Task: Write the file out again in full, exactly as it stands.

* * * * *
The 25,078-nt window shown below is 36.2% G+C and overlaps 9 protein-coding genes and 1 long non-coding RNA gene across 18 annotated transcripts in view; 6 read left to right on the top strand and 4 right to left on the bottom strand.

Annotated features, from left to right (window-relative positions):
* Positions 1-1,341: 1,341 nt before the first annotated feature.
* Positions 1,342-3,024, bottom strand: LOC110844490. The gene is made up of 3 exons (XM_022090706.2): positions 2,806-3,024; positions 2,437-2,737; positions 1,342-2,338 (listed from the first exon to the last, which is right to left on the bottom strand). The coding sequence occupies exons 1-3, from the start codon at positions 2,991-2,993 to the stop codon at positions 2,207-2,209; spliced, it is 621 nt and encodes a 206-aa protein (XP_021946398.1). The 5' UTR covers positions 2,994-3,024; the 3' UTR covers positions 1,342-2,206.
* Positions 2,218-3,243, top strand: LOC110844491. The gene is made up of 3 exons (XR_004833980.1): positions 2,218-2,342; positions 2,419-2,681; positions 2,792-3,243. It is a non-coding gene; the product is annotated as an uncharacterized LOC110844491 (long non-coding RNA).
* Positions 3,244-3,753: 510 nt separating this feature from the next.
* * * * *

The 25,078-nt window shown below is 36.2% G+C and overlaps 9 protein-coding genes and 1 long non-coding RNA gene across 18 annotated transcripts in view; 6 read left to right on the top strand and 4 right to left on the bottom strand.

Annotated features, from left to right (window-relative positions):
* Positions 1-1,341: 1,341 nt before the first annotated feature.
* Positions 1,342-3,024, bottom strand: LOC110844490. The gene is made up of 3 exons (XM_022090706.2): positions 2,806-3,024; positions 2,437-2,737; positions 1,342-2,338 (listed from the first exon to the last, which is right to left on the bottom strand). The coding sequence occupies exons 1-3, from the start codon at positions 2,991-2,993 to the stop codon at positions 2,207-2,209; spliced, it is 621 nt and encodes a 206-aa protein (XP_021946398.1). The 5' UTR covers positions 2,994-3,024; the 3' UTR covers positions 1,342-2,206.
* Positions 2,218-3,243, top strand: LOC110844491. The gene is made up of 3 exons (XR_004833980.1): positions 2,218-2,342; positions 2,419-2,681; positions 2,792-3,243. It is a non-coding gene; the product is annotated as an uncharacterized LOC110844491 (long non-coding RNA).
* Positions 3,244-3,753: 510 nt separating this feature from the next.